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        Help! repairing styrofoam boat

#1 fleb Nov 09, 2012 03:15 PM

repairing styrofoam boat
 
I have an old 10' styrofoam boat (maybe a Sea Snark). I want to fill gouges and cracks. What is good to use? I'm thinking something like a wood filler but that can withstand the water. I also want to lay fiberglass or similar product on the inside floor. What resin can I use that will not dissolve the foam? My grandfather did this but it has finally come loose after 40-50 yrs! I will paint over all the repairs.

#2 boater_dave Nov 09, 2012 06:46 PM

There must be a user group on the web for Sea Snarks. They have been around for a long time.
Anyway, I would think epoxy resin, not polyester resin, should be used. And don't use wood filler. Wood filler is made for, well, wood. Why not use the same epoxy resin you will use with the glass, but mix in a bunch of low density filler like micro balloons? Big name resins, like West System, work very well but are pricey. Check at your local marine chandlery like West Marine, or online. I have had good luck with the epoxy resin from US Composites in Florida.

http://www.westsystem.com/ss/

http://www.uscomposites.net/default.asp

Dave

#3 martin richards Nov 10, 2012 04:48 AM

Yes, polyester resin must not be used as it "eats" styrofoam very quickly.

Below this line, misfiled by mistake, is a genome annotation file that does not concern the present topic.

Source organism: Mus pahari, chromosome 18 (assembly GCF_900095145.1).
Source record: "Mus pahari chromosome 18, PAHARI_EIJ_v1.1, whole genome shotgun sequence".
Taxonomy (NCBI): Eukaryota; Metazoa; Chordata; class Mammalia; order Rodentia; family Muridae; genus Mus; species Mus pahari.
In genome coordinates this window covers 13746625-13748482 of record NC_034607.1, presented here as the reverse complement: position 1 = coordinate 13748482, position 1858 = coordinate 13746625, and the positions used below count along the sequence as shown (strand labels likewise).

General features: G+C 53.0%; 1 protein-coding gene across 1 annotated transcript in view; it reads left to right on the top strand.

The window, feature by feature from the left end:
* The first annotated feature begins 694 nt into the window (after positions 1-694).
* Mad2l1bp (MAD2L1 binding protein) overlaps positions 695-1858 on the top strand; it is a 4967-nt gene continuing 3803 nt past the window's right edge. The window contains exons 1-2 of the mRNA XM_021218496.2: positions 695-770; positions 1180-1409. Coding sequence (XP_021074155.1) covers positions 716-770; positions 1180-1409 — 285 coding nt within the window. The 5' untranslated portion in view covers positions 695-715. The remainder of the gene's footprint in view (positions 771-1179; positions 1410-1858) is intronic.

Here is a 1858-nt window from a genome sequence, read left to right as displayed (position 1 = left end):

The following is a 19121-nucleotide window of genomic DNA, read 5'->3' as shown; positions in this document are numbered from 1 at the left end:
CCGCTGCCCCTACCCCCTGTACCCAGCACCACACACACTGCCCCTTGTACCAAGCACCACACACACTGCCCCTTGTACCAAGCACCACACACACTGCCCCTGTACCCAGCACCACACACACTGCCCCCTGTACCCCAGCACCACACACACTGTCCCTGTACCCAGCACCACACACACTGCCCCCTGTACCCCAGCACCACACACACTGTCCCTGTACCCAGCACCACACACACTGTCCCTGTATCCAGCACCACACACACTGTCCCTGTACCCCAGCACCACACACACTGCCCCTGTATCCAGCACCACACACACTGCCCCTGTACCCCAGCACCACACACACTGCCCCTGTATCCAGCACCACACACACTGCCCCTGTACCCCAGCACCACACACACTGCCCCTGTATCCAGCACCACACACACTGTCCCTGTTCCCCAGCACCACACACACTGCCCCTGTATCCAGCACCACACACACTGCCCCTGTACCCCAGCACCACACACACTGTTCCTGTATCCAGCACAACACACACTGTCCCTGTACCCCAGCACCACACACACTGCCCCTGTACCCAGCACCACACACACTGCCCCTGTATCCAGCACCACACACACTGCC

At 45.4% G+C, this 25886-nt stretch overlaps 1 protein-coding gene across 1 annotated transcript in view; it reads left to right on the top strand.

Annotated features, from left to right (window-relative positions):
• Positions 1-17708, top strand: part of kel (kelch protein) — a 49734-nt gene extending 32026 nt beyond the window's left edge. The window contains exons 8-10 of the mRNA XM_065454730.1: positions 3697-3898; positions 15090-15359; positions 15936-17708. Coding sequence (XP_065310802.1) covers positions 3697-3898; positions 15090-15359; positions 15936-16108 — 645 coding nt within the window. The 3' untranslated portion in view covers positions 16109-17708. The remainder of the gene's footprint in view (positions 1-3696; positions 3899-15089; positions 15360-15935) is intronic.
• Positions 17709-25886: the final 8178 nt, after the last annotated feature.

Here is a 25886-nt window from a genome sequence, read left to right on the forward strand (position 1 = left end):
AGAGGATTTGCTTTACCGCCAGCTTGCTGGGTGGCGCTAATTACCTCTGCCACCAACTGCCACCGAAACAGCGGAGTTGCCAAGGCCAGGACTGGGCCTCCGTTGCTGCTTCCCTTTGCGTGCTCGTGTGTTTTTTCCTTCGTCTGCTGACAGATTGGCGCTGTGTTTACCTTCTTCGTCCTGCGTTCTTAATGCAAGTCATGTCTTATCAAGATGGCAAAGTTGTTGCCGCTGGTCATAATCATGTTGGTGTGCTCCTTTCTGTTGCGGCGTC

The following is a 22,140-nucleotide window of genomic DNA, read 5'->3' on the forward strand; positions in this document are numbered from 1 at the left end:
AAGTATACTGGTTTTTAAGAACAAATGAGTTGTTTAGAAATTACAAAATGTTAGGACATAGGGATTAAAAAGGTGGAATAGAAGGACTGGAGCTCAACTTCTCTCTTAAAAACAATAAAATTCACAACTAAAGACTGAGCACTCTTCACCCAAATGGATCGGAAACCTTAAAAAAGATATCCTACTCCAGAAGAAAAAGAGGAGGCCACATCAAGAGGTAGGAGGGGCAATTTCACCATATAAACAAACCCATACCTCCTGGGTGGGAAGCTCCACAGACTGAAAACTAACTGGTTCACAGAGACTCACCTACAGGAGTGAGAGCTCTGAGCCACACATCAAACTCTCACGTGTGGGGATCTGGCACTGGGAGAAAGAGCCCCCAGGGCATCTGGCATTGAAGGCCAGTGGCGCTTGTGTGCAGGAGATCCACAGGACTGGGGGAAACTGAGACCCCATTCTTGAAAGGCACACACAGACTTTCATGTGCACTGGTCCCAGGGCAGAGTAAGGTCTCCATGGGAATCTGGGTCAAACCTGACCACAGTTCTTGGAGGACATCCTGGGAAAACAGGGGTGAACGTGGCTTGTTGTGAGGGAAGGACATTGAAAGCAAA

#4 Earl Boebert Nov 10, 2012 09:37 AM

I'd take your query to www.boatdesign.net

Lots of experts on full size boats hang out there.

Cheers,

Earl

#5 Dick L. Nov 10, 2012 10:52 AM

Agree with all of the above.

Just a comment - I did a test during summer regarding the filling of holes in foam - both white (expanded) and pink/blue/gray (extruded). Took some of same foam and dissolved in acetone. Was able to get a pretty sticky/gooey blob and smeared in with metal putty knife. Overfilled and took about a week to harden. Then 80 grit disk sander to smooth off. Left some small potholes but small enough to use thickened WEST epoxy and then sand again. The "goo" is harder than the foam - but it is much less expensive to fill this way than with a lot of epoxy - unless holes/gouges are small.

White foam dissolved quicker and seemed to work better. Extruded stuff took more time/acetone to melt. You will have to "play" with acetone volumes to get the right consistency if you want to try this. This method causes fumes so should be done outside with mask and safety shield/goggles.

WEST works very well - but as noted can be expensive depending on the size to be repaired. Use WEST for applying fiberglass on deck/inside cockpit - but remove old (loose) fiberglass first.

#6 Fokker Ace Nov 10, 2012 11:54 AM

Quote:

Originally Posted by Dick L. (Post 23233387)
Took some of same foam and dissolved in acetone.

Also known as homemade napalm. :p

#7 mfr02 Nov 11, 2012 05:38 AM

Quote:

Originally Posted by Fokker Ace (Post 23233735)
Also known as homemade napalm. :p

Or styrene filler. Sometimes called plastic putty, can be bought in tubes at the LHS. I imagine that a styrofoam boat, exposed to a flame, would go up just as well.

#8 Dick L. Nov 11, 2012 10:08 AM

Just getting ready for my planned "Viking Funeral" - and let the rest of the family worry about paying the water pollution fines from the burning boat. :D

#9 boater_dave Nov 11, 2012 11:55 AM

What about using the expanding foam insulation to fill in the big spots, then sand flush and glass over? Or even the light weight spackle that some guys use for filling before glassing?

Dave

PS: Or just cruise around the neighborhood and look in back yards for a replacement Snark.


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